“Sell cheaper to your relatives” or “buy higher from your relatives” are likely to create tax issue.
Especially if your relatives are affiliates abroad, it is going to be troublesome.
You may end up with making less profit but paying more tax than usual.
From a taxpayer’s point of view, an idea that “it is better to make customers feel happy by reducing profit rather than paying tax on profit” may be acceptable as an “appropriate” idea from business perspective.
However, sometimes, some taxpayers come up with “inappropriate” idea colluding with an interested person to reduce their tax burden.
For example, assuming that company A is so profitable and does not want to pay taxes any more, company B is making loss and cannot expect any taxable income in the foreseeable future.
As both A and B understand their situation each other, they agreed to manipulate buy/sell price so that A is able to reduce corporation tax due amount.
Specifically, they can do it by either “A Co lowers the price of products sold to B Co” or “A Co raises the price of goods purchased from B Co”.
If company B remains in loss in either way, it simply ends up with less taxable income for company A therefore A is able to reduce the tax burden.
Even if company B gets profitable, B Co can enjoy tax benefit utilizing tax loss carry-forward from previous years that B could not have been able to utilize without A.
If the profit of B is increased by the amount of profit reduced at A, the aggregated income of the two companies will remain the same however there may be a room for tax saving depending on the applicable tax rate or availability of tax credits.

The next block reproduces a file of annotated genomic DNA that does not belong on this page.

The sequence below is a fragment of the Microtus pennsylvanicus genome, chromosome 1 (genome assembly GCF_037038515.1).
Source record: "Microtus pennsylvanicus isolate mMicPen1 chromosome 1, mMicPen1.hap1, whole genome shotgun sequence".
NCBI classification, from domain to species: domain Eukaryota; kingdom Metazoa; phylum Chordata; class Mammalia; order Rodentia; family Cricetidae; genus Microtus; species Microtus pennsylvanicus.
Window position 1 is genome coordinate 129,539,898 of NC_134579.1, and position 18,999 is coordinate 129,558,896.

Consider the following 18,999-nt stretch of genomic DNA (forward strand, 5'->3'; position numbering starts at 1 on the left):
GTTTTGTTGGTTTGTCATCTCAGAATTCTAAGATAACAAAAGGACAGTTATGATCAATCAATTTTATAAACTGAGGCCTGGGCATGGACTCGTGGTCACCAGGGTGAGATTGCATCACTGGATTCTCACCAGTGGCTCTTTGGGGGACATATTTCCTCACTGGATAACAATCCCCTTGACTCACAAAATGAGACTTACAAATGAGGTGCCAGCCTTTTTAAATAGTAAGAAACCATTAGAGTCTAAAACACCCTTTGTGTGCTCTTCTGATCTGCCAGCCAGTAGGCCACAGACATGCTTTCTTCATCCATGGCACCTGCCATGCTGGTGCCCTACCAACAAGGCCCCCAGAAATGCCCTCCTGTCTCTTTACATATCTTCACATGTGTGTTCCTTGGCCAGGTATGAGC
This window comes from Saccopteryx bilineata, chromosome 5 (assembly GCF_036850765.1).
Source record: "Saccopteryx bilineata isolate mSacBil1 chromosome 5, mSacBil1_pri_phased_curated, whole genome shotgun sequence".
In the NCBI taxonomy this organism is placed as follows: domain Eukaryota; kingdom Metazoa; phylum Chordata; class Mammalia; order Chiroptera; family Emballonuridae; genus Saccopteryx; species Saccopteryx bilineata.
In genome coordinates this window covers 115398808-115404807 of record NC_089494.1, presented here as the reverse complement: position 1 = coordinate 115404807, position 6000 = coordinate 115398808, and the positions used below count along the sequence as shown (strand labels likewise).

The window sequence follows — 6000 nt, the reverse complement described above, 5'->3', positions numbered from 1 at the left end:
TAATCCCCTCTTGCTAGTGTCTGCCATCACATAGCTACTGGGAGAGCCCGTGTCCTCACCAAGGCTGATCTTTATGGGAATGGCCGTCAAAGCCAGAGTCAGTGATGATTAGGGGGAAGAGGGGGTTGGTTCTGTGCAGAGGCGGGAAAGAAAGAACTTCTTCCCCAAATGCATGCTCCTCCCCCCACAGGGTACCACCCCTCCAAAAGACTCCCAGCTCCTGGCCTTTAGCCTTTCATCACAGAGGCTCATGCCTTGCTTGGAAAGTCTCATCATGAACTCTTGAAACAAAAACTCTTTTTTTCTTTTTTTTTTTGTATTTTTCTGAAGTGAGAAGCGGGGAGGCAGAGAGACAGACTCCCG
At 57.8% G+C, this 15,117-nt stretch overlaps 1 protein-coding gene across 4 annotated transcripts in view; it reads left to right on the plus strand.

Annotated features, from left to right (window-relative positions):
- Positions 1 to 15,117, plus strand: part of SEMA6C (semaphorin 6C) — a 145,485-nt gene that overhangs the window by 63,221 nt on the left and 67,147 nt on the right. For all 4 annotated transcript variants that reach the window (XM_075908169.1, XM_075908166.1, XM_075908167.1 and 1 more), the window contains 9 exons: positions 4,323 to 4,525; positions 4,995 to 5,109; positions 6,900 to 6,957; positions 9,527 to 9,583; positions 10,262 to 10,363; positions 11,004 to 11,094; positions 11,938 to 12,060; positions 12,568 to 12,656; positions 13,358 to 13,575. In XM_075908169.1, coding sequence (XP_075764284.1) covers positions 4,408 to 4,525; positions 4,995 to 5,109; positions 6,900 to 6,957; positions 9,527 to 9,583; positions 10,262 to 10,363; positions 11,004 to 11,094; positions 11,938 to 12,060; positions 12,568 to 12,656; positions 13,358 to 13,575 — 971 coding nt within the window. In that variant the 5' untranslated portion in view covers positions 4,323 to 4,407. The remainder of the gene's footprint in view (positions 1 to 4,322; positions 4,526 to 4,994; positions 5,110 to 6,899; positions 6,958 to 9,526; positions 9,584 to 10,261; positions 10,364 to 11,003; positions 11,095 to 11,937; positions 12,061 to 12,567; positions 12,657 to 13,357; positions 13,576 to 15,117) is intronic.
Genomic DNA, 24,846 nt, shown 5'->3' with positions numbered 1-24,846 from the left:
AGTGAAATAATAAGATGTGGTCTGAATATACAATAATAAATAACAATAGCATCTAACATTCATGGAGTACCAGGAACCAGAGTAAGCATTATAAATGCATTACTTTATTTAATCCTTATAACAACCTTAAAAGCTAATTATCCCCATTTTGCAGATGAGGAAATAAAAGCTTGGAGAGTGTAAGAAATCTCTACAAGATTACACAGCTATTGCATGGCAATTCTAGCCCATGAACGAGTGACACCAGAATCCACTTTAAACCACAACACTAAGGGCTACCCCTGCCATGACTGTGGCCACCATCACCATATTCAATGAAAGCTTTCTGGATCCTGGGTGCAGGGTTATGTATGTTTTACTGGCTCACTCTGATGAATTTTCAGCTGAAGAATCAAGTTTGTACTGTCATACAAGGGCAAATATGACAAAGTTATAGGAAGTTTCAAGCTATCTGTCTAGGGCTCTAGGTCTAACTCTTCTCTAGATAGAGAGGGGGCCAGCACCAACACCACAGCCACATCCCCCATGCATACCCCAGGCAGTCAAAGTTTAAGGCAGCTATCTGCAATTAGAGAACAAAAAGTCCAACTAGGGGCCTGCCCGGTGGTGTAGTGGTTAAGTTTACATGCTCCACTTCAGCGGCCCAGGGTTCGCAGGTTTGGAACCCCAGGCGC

In this way, if the parties who know situation collaborate, it will be possible to create tax implication that can not be achieved under normal commercial conditions.
Although the parties can freely decide the terms and conditions of business between companies, transaction that gives rise to inappropriate tax implication is not acceptable from “fair taxation” perspective.
Therefore, tax laws provide rules to deem as if transaction were made at market price regardless of actual transaction price when it deviates from the appropriate transaction price (so-called “market price principle “) for example, the Income Tax Law (Article 59 Para 1), the Corporation Tax Law (Article 22-2 Para 4, etc.), the Consumption Tax Law (Article 28 Para 1, etc.), and so on.
Also, the appraisal value of the inherited property is to be calculated based on the market price (the Inheritance Tax Law Article 22).
In this way, the tax law considers that market price principle is the basic rule for “fair taxation”.
In the case where the counterparty is also in Japan, even if the transaction deviates from the market price, the total tax amount paid to the government may not change as a whole.
In the above example, it is possible that the amount of tax payment by company B increases by the amount of tax saved by company A. So there may be no tax leakage from the viewpoint of the government.
Considering such possibility, in principle, for transactions made in between domestic enterprises, market value principle is applied only to abnormal transactions that are concerned about tax abuse, i.e, “extremely” deviated from market prices.
However, if the counterparty is outside the country, it is sure that the difference with the market price will affect the tax amount paid to the government.